Taking the Long Way
Crude or Profane Language
Drug and Alcohol Content
Other Negative Elements
"I Hope" warns that children learn by watching adults. Youthful idealism grows up on "Favorite Year." Other songs express a desire to get the most out of life ("I Like It"), oppose threats and violence ("Not Ready to Make Nice"), and find couples working through rough patches ("Baby Hold On"). A mother's tender "Lullaby" lavishes love on a new baby. The haunting "Silent House" is a grown daughter's loving pledge to keep her Alzheimer's-afflicted mother's memories alive. While mourning a world in which "children lose their youth too soon," the singer finds peace in the "Easy Silence" that exists between intimates. A carefree, gypsy-like adventure with friends leads to self-discovery on "The Long Way Around," however ...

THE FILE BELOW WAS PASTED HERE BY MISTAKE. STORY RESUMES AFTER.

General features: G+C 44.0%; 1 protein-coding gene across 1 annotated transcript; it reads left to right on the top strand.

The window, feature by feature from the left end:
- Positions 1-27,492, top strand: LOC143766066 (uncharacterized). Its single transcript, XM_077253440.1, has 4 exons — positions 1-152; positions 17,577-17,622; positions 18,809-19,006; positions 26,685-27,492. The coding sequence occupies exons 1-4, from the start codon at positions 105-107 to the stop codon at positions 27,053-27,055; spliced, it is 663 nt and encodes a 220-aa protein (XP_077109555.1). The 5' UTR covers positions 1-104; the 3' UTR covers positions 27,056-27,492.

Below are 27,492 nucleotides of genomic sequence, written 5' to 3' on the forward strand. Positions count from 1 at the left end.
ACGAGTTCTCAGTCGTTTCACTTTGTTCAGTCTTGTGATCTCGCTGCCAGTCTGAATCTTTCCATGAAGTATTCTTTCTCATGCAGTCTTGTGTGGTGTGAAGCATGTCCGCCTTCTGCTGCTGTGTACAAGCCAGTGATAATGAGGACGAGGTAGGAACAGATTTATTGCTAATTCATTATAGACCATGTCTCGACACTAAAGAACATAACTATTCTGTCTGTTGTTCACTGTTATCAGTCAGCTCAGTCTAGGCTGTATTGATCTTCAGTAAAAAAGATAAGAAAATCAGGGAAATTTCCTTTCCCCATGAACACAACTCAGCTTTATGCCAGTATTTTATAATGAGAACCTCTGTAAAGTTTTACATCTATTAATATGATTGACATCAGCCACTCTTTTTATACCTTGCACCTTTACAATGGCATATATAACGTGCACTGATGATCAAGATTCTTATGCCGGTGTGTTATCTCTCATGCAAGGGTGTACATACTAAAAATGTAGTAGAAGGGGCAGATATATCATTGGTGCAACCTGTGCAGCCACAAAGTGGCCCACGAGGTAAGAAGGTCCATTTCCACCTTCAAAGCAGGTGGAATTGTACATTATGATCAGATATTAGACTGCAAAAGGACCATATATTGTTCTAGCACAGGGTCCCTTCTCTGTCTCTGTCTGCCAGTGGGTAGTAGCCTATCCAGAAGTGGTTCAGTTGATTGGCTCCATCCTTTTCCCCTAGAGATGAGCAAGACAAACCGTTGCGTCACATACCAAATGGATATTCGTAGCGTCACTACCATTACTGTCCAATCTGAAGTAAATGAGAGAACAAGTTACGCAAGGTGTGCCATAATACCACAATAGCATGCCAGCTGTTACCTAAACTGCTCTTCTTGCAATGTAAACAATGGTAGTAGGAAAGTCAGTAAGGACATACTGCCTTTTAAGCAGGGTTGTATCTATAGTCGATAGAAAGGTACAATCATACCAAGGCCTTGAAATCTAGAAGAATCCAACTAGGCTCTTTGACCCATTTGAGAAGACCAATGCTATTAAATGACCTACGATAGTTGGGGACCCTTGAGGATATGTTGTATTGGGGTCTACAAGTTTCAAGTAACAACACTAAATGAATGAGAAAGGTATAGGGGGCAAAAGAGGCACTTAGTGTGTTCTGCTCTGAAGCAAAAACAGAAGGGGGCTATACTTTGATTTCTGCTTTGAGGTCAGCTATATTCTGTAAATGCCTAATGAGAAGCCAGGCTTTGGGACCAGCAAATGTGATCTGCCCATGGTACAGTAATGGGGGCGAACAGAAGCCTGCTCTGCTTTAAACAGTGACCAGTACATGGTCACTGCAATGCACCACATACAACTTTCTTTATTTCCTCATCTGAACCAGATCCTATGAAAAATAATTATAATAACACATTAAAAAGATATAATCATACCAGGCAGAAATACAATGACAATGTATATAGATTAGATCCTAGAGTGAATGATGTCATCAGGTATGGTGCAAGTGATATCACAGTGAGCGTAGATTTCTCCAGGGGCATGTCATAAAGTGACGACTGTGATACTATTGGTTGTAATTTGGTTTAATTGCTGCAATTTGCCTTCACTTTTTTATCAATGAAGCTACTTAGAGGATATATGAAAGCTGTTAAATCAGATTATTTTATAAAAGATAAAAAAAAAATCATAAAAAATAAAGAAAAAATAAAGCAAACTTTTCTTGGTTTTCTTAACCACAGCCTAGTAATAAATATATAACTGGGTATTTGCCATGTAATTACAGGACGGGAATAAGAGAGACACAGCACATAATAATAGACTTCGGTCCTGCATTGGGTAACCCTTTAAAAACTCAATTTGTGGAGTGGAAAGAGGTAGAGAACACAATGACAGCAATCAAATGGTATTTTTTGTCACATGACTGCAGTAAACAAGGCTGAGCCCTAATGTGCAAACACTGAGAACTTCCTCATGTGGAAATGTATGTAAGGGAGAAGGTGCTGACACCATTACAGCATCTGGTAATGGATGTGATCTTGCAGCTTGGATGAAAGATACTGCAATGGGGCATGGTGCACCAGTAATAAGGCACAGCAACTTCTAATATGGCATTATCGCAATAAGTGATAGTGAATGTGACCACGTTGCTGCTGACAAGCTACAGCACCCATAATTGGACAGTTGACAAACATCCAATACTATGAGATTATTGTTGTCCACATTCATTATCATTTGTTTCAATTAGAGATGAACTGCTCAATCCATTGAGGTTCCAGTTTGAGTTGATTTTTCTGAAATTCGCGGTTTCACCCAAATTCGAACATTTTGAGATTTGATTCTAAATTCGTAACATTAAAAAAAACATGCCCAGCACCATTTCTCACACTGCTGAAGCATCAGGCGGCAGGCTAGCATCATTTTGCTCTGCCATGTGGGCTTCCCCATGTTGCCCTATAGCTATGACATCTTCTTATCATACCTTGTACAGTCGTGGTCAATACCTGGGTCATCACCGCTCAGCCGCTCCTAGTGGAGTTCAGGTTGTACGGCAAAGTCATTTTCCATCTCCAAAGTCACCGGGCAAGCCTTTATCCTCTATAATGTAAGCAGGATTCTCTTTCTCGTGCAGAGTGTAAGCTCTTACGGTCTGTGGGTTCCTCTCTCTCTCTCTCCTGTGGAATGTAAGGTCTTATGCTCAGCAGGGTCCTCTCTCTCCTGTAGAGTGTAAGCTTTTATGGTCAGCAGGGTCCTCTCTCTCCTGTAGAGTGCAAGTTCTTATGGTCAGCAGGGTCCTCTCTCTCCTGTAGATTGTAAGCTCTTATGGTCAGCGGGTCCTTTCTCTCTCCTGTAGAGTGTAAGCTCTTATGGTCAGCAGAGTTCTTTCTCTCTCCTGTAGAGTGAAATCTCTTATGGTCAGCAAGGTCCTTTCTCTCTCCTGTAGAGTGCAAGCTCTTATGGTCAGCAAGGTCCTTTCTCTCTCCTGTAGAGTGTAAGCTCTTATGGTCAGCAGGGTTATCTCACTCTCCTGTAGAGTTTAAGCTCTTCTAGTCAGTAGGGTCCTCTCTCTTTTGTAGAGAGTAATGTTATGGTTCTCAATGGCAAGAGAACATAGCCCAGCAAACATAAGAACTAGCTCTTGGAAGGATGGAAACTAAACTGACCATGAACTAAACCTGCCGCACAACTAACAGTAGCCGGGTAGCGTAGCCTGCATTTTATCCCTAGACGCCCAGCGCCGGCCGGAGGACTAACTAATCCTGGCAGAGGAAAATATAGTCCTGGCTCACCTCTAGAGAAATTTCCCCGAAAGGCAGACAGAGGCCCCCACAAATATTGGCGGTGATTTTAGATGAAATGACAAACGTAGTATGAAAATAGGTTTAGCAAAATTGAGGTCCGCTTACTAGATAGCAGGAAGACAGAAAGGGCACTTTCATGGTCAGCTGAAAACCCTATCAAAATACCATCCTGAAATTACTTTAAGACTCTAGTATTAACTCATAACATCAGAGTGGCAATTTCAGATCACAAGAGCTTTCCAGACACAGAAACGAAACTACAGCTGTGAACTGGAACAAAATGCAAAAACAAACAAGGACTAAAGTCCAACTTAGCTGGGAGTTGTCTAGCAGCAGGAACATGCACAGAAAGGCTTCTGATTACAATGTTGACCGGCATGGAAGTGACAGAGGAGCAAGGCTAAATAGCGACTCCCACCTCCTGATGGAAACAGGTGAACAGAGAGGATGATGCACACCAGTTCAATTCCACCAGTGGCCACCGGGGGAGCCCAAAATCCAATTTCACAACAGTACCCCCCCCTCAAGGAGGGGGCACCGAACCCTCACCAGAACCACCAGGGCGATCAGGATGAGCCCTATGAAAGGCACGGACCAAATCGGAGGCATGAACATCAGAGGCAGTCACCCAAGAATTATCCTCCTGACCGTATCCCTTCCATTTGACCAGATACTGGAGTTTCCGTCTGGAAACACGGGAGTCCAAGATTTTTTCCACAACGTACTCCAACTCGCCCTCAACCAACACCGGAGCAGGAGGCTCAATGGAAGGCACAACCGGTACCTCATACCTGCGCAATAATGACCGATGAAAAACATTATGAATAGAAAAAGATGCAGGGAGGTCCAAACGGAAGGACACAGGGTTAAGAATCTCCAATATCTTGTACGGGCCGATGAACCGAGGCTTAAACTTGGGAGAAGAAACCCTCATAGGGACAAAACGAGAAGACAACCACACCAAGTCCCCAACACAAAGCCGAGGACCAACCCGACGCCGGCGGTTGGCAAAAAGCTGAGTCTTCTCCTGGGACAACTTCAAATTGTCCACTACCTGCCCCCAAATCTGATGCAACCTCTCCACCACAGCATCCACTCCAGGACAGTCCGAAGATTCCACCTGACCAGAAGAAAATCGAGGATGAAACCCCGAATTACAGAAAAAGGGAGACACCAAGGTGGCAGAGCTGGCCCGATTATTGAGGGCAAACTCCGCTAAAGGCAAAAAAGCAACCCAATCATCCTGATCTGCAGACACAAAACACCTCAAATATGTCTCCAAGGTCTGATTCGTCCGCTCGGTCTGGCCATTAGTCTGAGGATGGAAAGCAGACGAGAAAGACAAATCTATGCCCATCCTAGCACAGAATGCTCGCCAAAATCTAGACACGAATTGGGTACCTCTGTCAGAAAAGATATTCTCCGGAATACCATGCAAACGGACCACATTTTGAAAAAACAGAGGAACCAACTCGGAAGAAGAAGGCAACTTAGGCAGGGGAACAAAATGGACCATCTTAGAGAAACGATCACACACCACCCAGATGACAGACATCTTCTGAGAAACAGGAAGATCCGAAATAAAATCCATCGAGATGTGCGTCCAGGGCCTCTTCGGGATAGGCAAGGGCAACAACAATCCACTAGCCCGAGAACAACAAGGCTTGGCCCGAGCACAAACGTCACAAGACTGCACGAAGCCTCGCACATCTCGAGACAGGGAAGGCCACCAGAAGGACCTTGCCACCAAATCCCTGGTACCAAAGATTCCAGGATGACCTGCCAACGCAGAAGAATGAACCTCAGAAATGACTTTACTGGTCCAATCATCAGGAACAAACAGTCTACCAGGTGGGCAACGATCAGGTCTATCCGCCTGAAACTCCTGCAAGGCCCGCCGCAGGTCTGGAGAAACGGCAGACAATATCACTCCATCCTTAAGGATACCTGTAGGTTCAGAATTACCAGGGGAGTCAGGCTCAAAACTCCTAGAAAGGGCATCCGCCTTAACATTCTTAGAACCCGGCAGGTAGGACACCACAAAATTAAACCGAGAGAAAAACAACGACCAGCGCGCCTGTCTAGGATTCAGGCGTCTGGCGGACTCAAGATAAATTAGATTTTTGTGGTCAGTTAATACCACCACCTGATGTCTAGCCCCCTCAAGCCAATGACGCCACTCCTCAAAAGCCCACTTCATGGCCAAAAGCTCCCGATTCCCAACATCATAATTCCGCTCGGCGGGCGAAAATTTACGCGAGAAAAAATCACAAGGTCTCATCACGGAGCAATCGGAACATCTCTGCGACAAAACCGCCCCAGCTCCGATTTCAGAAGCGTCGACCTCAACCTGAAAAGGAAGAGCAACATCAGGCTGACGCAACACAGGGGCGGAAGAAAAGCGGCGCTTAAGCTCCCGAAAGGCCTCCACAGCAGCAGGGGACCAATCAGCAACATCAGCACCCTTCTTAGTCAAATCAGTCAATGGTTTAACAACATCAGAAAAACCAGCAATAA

It mentions drinking, smoking with hippies and defiantly rejecting social norms. Alcohol also appears on "Bitter End." A woman justifies deception on "Everybody Knows" ("You may think I'm telling lies, but I just call it getting by"). The Chicks emerged from their anti-Bush controversy bitter and eager to lash out at critics, which they do on "Lubbock or Leave It" and "Not Ready to Make Nice." "Voice Inside My Head" finds a wife and mother longing for a lover from her past. There are two mild profanities.
Not an effort likely to raise the trio's Red-State stock. Too much self-indulgent whining and left-of-center morality, too few quality tunes like "Silent House."